Friday, 7 November 2008

Obama: "Yes we can" - will he, can we?

So, Barack Hussein Obama finally reaches the White House, a landmark event for this new-generational African-American.

Black people in particular will rightly see it as a momentous achievement against the long, dark history of American slavery and racial oppression.

The ousting of Bush/Cheney and rejection of their alarming stand-ins, McCain/Palin, should also bring considerable relief to many sane people around the world.

Cheers have echoed. Tears have flowed. The commendations have rolled in.

Regardless of the circus politics driving it all, it's a zeitgeist moment for people like Jesse Jackson and the millions of rejoicing, hopeful black Americans.

Yet, on what more studied grounds can this be described as an "historic" day?

Beyond Obama's dazzling oratory, what are the serious possibilities for historical, progressive change? It's not a promising vista. Obama's victory may be a notable event, but it suggests very little or nothing as a challenge to America's ruling corporate order.

Ralph Nader has offered a truer assessment of Obama's campaign:

“This is show business.”

For those beguiled by Obama's stage presence, Nader looks back at celebrated black radicals and finds the new President lacking in something rather more elementary: "fire in the belly". “Rosa Parks had fire in the belly.” “Barack Obama does not have fire in the belly.”

For Nader, “the only point of this election is that the Democrats have no more excuses.” Having complained for years about lacking a comprehensive mandate for 'change', there should be no prevarication this time.

Recounting Obama's conservative Senate record, Nader concludes that the President-Elect has no interest in taking-on corporate power. As the consistent political and media exclusion of Nader himself illustrates, what prevails in America is “a two-party dictatorship... in thralldom to these giant corporations...”

“Why are they investing in Barack Obama?" For Nader and other voices for real democracy, it's a no-brainer.

Naomi Klein reminds us that the fixation with "big 'P' politics" during campaigns only obscures the true poverty of policy underneath:
"When societies are changing quickly, the media and the people are naturally focused on big "P" politics - who gets the top appointments, what was said in the most recent speech. Meanwhile, safe from public scrutiny, far reaching pro-corporate policies are locked into place, dramatically restricting future possibilities for real change."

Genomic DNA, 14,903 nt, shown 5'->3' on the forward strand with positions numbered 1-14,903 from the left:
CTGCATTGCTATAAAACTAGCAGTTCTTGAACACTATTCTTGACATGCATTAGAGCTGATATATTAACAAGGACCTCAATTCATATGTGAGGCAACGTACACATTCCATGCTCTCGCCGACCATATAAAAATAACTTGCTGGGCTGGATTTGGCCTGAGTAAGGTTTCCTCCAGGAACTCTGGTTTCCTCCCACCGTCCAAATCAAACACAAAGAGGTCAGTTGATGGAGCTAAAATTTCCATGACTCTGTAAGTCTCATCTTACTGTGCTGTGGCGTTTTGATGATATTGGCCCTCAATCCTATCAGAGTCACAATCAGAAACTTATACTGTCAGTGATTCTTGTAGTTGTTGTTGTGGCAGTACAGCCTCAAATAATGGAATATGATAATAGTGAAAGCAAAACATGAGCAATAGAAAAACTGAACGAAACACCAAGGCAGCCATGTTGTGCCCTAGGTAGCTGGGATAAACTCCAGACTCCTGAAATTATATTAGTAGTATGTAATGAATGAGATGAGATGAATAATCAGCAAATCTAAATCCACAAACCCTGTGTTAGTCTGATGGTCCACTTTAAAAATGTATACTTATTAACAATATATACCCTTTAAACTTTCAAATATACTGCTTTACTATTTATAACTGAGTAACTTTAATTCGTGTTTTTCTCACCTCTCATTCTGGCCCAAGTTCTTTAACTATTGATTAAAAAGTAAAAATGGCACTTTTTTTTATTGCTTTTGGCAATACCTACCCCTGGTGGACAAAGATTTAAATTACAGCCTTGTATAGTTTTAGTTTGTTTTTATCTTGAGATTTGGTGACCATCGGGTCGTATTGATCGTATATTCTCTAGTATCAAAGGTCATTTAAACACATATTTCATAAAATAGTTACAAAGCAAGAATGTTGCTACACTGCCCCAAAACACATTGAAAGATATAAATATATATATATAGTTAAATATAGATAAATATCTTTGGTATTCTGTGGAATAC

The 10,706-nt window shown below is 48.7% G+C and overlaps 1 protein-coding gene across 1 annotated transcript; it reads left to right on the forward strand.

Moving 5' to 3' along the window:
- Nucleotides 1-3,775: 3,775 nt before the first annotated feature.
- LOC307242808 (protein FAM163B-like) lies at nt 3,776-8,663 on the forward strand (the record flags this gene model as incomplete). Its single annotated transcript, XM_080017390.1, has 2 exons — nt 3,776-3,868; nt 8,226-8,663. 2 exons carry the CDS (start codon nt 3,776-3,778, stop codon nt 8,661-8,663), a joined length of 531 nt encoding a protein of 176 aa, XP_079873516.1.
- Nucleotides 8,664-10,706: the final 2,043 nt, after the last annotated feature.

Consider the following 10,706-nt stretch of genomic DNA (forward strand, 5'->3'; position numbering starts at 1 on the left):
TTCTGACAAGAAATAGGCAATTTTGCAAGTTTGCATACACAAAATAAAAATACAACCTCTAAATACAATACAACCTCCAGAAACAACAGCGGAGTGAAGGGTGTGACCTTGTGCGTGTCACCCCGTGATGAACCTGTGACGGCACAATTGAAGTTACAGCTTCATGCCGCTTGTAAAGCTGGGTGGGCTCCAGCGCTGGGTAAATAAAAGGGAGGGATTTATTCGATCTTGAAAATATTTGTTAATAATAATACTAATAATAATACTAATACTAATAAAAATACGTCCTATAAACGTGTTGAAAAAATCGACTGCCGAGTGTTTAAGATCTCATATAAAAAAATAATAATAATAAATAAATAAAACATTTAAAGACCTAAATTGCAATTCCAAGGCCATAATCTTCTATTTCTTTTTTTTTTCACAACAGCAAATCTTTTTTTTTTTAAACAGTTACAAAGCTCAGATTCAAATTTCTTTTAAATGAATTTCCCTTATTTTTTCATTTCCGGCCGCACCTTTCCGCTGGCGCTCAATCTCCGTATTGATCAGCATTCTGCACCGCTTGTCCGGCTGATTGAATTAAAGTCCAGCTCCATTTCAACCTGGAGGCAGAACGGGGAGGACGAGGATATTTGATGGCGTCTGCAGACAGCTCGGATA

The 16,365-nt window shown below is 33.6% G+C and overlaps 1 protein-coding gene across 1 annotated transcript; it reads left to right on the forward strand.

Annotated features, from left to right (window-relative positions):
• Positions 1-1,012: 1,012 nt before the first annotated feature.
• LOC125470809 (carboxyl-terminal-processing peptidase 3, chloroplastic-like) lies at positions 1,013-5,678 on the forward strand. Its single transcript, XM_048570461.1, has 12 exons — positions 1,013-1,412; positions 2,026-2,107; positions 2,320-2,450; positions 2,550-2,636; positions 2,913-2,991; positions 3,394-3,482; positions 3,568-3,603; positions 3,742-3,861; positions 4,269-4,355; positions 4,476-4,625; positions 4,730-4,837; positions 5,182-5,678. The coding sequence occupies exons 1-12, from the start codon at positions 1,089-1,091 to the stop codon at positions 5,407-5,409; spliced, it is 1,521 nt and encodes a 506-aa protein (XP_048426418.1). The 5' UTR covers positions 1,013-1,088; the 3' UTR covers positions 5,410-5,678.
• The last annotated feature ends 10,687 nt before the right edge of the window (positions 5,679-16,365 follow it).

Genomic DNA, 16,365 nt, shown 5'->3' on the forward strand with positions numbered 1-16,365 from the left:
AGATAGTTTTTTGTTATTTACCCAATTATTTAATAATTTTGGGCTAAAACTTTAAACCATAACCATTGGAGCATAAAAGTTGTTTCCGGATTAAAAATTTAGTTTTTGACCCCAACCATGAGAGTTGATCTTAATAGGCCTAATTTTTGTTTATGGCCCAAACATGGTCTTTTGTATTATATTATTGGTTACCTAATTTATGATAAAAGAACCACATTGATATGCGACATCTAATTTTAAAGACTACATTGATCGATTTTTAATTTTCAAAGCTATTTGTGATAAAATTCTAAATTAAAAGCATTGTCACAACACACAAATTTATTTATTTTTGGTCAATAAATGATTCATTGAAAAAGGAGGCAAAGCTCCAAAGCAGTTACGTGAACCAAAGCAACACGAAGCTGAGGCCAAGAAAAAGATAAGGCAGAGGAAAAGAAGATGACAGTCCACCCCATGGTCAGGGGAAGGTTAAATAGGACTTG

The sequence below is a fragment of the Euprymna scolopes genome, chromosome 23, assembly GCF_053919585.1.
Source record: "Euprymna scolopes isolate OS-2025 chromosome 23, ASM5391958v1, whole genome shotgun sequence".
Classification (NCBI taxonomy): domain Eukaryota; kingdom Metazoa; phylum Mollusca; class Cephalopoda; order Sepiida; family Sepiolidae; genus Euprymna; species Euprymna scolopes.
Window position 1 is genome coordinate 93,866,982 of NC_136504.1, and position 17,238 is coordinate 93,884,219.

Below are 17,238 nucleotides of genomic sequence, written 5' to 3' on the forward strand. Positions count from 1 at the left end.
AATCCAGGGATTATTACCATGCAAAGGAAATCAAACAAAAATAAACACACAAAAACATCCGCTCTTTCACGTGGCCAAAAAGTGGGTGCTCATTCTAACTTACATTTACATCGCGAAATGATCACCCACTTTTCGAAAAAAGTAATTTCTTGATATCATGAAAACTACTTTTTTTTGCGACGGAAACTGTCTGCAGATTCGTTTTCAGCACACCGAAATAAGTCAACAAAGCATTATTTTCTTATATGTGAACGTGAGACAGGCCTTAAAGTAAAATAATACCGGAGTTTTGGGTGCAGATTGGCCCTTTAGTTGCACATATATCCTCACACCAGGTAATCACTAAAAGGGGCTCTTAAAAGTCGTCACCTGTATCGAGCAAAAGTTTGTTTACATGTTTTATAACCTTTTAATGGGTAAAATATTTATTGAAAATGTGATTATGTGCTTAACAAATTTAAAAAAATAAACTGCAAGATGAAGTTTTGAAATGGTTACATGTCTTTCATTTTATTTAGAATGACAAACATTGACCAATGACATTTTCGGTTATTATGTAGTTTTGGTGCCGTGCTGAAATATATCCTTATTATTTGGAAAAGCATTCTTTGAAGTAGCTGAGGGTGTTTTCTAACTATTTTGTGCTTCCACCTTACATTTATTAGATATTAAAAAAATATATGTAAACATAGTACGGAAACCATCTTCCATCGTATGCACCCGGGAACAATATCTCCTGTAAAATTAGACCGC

What we get instead is a mass-focus on the event rather than how the policy minutiae serves corporate America. What the media help convey is a simulacrum of something “historic” - a self-congratulating nod to 'liberal fairness' rather than any consideration of how definitive, system-reforming change might result from such a 'watershed'.

Nelson Mandela's release from jail was, similarly, presented as “historic”. And, yes, it was such an event. Indeed, much more so than the Obama election in that it inaugurated a whole new body politic 'intent' on sweeping away an entire wicked system.

Yet, while Apartheid gave black people access to the voting booth – the definition of liberal participant democracy – and some marginal improvements, it has yet to transform the society in any “historical” way. As John Pilger reminds us, big international capitalism still calls the shots and the vast majority of blacks still live in abject poverty.

The definition of “historic”, one might say, lies in the event's outcomes rather than the event itself. Antonio Gramsci's “historical bloc” - denoting a long-term system/grouping of power relations, rather than just a change of party/leaders - offers a useful template for considering just how little the main architecture of US corporate politics will be undermined with Obama at the helm.

In speaking of saving Wall Street to help Main Street, all the evidence suggests Obama heading-up a damage limitation project of further appeasement and bailouts; all serving to manage the ravages of neoliberalism.
Obama's economic team inclusion of Clinton's former Treasury head Larry Summers is but one indication that there will be no break with past economic orthodoxies.

On close examination, says US author and academic Anthony DiMaggio, Barack Obama promises almost nothing that one could reasonably term historical change: